Home Entertainment #ATripTo2012: What lessons can we learn?

I would usually dress in a fading blue jeans and a shirt that seemed to be oversize but was actually my size. This was just unlike the fitted stuffs that now adorn my taste. I learnt every shortcut in Owerri especially those that connected my favourite spots. Recording studios.

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In 2012 Hot 99.5 FM was like a den of angels, Acharaman was rarely seen in public places and XBusta [Listen to his first songs ‘Respect’ and ‘Freestyle’] was just an example of a perfect studio rat. The media [print and online] was an ambiguous sector in the entertainment industry which no one cared about and I could remember making a fool of myself when I tell artistes that I would publish their stories on local newspapers for free. One famous answer I always got was ‘I’m not ready for that”. I’m simply saying that 2012 was when most artistes were never ready for the media. When they were also never ready for one thing they dearly needed. Fame.

In that funny year, I could remember waiting at the reception for hours, looking insignificant while waiting to see music producer Young Roc. I could remember trekking from Mbari Street to his studio which was then located at Christ Church Road by Wetheral Road, Owerri, Imo State. I would also walk from there to meet the famous Regiz, after calling severally for an appointment. I also remember DJ Chet’s studio where I met the likes of Zbyte, Da Otikas for the first time.

I was always off no matter how hard I tried to blend in. my outfits had no place in the pop culture that was taking over Owerri that year and one would be wondering where that wind of change would be taking a city that had always known songs in Bongo genre as the only genuine music in it. The rest of the artistes where just wannabes. This would actually end the moment a name like late Raymond De Rage Ayuba was mentioned.

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People started seeing something in the wannabes and the highest beneficiaries were Acharaman and Aifee [Aguleri Boi and Makachukwu]. They became the gods of hip-hop in the city and people were forced to worship them. Others that caught the rave include: Bee with his ‘Sweet Lullably’; De Dukes with their ‘Knock on your heart’; 2Blac had ‘Ebeano’ and ‘Mpa gi there’; Dawn Tawn had his ‘Ndi Nku’ and ‘One Jeans One Shoe’ but these other artistes were never anything close to Acharaman and Aifee. There were also Red Loaf with ‘Marriage Material’,  Dj Cueba, Naut-B, Profingaz, Ugames, Frankiss, Ceeflo, Money Making, Femilarge and others who would also be considered to be on top of their games, thanks to the good radio airplay they were receiving then.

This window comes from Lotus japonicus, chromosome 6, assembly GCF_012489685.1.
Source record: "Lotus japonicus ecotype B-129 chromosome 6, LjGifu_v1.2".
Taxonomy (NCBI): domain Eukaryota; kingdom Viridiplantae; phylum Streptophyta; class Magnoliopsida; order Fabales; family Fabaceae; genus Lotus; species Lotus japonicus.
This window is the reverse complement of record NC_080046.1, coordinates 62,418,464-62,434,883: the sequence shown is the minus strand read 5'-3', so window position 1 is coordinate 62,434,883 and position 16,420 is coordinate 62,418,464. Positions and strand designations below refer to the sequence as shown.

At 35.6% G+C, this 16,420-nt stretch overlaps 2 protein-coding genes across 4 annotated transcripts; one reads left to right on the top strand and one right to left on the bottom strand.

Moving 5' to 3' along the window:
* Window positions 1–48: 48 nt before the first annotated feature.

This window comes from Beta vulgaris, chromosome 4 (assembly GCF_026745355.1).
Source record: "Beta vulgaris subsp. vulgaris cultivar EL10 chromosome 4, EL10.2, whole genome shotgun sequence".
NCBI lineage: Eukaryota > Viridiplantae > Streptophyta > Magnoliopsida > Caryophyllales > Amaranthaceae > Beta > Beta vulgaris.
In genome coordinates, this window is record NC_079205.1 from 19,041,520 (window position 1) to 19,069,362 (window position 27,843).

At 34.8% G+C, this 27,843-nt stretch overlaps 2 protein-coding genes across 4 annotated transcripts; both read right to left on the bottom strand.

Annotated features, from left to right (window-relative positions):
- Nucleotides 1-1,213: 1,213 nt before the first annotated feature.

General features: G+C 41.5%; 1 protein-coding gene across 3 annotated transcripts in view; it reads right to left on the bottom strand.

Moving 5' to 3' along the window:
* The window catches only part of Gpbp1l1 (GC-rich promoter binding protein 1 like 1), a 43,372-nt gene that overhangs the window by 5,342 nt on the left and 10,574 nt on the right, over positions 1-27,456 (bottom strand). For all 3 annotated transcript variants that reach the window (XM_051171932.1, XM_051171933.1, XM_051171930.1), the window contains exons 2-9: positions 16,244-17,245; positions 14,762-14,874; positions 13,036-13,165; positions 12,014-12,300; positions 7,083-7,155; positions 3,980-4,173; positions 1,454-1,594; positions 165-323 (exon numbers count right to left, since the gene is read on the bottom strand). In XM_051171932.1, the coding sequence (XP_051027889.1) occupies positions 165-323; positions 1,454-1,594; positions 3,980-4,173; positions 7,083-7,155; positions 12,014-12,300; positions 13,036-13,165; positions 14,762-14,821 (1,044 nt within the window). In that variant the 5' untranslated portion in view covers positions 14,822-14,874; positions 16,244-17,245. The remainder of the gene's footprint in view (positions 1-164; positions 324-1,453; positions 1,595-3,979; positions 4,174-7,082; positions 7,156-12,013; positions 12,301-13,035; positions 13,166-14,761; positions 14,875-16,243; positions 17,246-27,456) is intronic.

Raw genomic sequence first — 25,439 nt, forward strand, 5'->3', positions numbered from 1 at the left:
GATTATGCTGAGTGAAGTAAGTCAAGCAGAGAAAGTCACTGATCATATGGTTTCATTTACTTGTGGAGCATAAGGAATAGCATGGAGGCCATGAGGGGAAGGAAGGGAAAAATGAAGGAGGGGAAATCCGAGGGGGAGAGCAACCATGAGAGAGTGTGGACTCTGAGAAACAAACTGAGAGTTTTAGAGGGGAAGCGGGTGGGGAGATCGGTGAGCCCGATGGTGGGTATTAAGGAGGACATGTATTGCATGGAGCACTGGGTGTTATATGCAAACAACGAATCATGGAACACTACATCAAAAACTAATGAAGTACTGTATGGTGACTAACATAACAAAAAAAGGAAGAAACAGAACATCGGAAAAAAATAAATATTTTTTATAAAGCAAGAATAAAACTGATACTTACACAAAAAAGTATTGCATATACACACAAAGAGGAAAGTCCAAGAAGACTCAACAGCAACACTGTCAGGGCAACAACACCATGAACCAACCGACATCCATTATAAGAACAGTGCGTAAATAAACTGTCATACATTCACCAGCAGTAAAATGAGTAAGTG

By this time, XBusta of today was just a Student of Imo State University known for his freestyle prowess and in 2013 he was featured in a song by General Sleezy titled ‘Jijiji’ but before then, General Sleezy had been known by one of the songs I would never stop playing ‘Wicked Boises’.

The same 2012 saw the release of one of the best hip-hop tracks an artistes from this part of the world has ever written. That was when LMG realized that a little controversy could shoot him to the top. He took advantage of a name issue he had with Regiz to get on the news and that was one of the first times, we had a real artiste-artiste beef on the media. He tapped into Regiz’s fan base to become known beyond the state. The single ‘Mbo’ was released and latter was the ‘Disinfectant Mixtape’ which had its own raves towards the end of 2012.

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I met music producer cum artiste Aizbag De Genius before I got my first Blackberry phone and speaking to him was like coming in contact with a legend. He believed in my project of publicizing the little that was happening in Owerri, unlike others who thought otherwise.


Another set of gods in 2012 were Big Chance and Cyphatye. In as much as I attended the same school with Cyphatyte, they still had a certain aura that would still make everything new at that time. If you talk about them, you must talk about Reflex who was behind every single production they had.

With artiste wannabes filling the streets, the same was with record label owners. The likes of Regiz, Young Roc, Aizbag, DJ Chet, Reflex and other producers had their blocs of artistes whom they all expected to adsorb into their supposed record labels in time. As at then, Don Jazzy was a perfect role model for every music producer who also wanted to own a label like Mohits Records. Maybe that’s why Yung Roc had Mo’Rhymes City.

One the most successful projects in this line was owned by Yung Roc. His Mo’Rhymes City label was famous because as at then, he was also a blog owner who was ready to partner with other media outfits to promote his works. I remember my fist interview with him titled: Morhymes City Records@ 5: We need to be united – Yung Roc

Aside everything, he owned the only genuine female singer in the town. Harmony was a raw and rare talent who struggled to succeed because of some alleged attitudinal issues. With songs like Good Loving Ft. Yung Roc (Produced by Yung Roc) and Get Down With You (Produced by Somik), she was a star to be. This is just one of the dreams that never happened.

Somik was just one of the producers I never met in Owerri as at that time, but from everything I learnt, he was just into music production and loved doing it. He never cared about the labels, he just cared about the good songs and helping artistes to make them. He was a hard nut which most artistes avoided especially those who hated the truth because most of them saw him as a dream killer. That character also helped him excel because the best of every artiste always came out in his studio.

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Aside the legacies of the likes of Harida, Don Malacy, Singaholic, Emex Didi, Southend and others, there were still the likes of Lokey, Barbie Dolls, Baseline Soldiers, Yucee Jay, ill Thotz, Still Bill, Zona, Xcello Maxmello, Icz Money, Luther, McHez, Nani, Young D, Cpex, Conclusion, Asme, G-Tims, Da Brain, Suspense, Arty Ready, Shekero etc, on the background.